Devenney adds fuel to fire in illegal payments controversy
ANOTHER prominent former player has rowed into the growing debate over illegal payments to GAA managers.
Outspoken ex-Donegal star Brendan Devenney, writing in his weekly column in the Ulster-based GAA magazine 'Gaelic Life', said: "I was troubled greatly by some of the comments made at GAA Congress by Christy Cooney.
Devenney insists that the GAA will never be able to stop illegal payments to managers, a problem that Cooney last weekend described as "a cancer running through our organisation".
"The word 'expenses' can hide a multitude of sins and there are a million and one ways to give money to a manager and hardly any of them can be policed effectively," said retired Letterkenny star Devenney.
"If the money does not come from a county board it will be gift-wrapped from a supporters' club, or a business in the county, or even further afield," he claimed.
"If you want to attract the very best, or even candidates who have to travel a fair distance, the expenses go up. The notion of each manager claiming the same rate is laughable.
"For people in the top level of officialdom to complain about it is highly hypocritical given that they're on, what we can only realistically imagine to be, handsome salaries."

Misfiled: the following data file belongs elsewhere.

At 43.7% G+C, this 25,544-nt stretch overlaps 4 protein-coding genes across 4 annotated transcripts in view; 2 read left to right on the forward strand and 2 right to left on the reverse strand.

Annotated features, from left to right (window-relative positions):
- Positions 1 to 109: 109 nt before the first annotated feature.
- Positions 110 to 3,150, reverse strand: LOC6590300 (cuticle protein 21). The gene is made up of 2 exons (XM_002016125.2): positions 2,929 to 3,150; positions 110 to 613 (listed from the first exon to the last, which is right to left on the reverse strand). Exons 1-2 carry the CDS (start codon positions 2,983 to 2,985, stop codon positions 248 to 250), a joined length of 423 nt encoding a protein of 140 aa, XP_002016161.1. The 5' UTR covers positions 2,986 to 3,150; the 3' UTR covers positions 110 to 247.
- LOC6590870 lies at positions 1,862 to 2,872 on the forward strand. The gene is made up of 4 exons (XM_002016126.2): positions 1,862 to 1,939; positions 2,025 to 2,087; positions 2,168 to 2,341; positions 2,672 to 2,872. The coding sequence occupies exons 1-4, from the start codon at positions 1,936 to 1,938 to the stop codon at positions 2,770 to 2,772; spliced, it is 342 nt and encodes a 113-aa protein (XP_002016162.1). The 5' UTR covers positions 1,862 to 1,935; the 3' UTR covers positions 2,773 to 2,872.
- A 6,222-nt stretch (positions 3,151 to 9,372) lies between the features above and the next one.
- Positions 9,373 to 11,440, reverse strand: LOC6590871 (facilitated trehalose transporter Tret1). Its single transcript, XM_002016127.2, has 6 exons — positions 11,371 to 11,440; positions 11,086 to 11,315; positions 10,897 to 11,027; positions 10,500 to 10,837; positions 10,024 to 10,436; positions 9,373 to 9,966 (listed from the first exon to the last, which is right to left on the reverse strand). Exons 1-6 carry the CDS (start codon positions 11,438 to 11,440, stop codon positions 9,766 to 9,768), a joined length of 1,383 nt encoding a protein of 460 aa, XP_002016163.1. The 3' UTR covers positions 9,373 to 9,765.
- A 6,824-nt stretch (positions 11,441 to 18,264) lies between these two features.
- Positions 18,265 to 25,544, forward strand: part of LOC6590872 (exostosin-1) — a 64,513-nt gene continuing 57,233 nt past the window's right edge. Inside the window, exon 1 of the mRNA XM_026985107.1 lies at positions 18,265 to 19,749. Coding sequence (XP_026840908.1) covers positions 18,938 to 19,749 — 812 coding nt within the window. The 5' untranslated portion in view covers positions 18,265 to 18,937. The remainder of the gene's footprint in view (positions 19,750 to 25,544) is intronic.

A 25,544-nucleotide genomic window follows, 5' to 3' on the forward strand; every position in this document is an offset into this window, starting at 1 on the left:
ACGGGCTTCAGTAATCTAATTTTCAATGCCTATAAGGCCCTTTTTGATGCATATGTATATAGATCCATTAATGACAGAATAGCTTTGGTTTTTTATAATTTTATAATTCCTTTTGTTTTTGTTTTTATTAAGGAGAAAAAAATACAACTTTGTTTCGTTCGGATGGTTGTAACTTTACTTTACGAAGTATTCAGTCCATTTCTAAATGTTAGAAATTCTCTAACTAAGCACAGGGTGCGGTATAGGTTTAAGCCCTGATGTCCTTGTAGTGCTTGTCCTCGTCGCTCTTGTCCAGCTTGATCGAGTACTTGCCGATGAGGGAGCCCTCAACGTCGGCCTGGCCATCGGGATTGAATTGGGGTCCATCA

The Donegal man also queried why a report on this issue, completed by GAA director general Paraic Duffy last winter, has still not been made public, accusing Cooney of "gently moth-balling it."
"Why the secrecy?" he asked. "Why are we so determined to tackle things with a microphone in our hand and not when the work is already under way?"
Devenney was full-forward on the Donegal team that won the Division 1 NFL title in 2007 and his county return to Croke Park for tomorrow's Division 2 final against Laois, in a four-game bumper weekend for GAA fans.
His comments echo those of former All-Ireland winning Kilkenny captain Eddie O'Connor.
He labelled Cooney "a hypocrite" on the basis that Croke Park already has many paid officials. The president, while not one of them, gets compensated financially for the loss of earnings during his presidency.
Tipperary chairman Barry O'Brien also went on record this week, saying that he would support employing county managers as salaried 'development officers' in order to regulate the problem.
"Instead of pushing things under the table it is time we came out front -- do it straight and do it the right way," O'Brien said.